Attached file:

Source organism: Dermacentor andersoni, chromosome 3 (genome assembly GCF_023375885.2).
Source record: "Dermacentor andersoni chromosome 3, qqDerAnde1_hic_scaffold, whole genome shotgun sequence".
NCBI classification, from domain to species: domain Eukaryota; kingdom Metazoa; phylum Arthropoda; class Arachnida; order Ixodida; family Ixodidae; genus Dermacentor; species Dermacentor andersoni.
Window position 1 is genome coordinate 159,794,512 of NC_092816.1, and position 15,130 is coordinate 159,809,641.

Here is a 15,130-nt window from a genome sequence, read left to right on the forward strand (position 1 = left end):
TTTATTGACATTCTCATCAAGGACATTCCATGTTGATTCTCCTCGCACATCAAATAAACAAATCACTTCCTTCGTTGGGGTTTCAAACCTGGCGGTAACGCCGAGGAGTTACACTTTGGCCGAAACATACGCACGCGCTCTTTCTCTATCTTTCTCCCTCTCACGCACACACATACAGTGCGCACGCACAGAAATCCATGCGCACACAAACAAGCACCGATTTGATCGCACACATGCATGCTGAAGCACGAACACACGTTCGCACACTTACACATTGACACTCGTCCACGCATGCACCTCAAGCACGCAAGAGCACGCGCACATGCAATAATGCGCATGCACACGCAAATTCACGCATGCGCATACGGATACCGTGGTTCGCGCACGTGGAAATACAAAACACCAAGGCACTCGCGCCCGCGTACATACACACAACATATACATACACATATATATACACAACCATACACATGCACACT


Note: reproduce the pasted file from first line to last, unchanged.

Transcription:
Source organism: Dermacentor andersoni, chromosome 3 (genome assembly GCF_023375885.2).
Source record: "Dermacentor andersoni chromosome 3, qqDerAnde1_hic_scaffold, whole genome shotgun sequence".
NCBI classification, from domain to species: domain Eukaryota; kingdom Metazoa; phylum Arthropoda; class Arachnida; order Ixodida; family Ixodidae; genus Dermacentor; species Dermacentor andersoni.
Window position 1 is genome coordinate 159,794,512 of NC_092816.1, and position 15,130 is coordinate 159,809,641.

Here is a 15,130-nt window from a genome sequence, read left to right on the forward strand (position 1 = left end):
TTTATTGACATTCTCATCAAGGACATTCCATGTTGATTCTCCTCGCACATCAAATAAACAAATCACTTCCTTCGTTGGGGTTTCAAACCTGGCGGTAACGCCGAGGAGTTACACTTTGGCCGAAACATACGCACGCGCTCTTTCTCTATCTTTCTCCCTCTCACGCACACACATACAGTGCGCACGCACAGAAATCCATGCGCACACAAACAAGCACCGATTTGATCGCACACATGCATGCTGAAGCACGAACACACGTTCGCACACTTACACATTGACACTCGTCCACGCATGCACCTCAAGCACGCAAGAGCACGCGCACATGCAATAATGCGCATGCACACGCAAATTCACGCATGCGCATACGGATACCGTGGTTCGCGCACGTGGAAATACAAAACACCAAGGCACTCGCGCCCGCGTACATACACACAACATATACATACACATATATATACACAACCATACACATGCACACT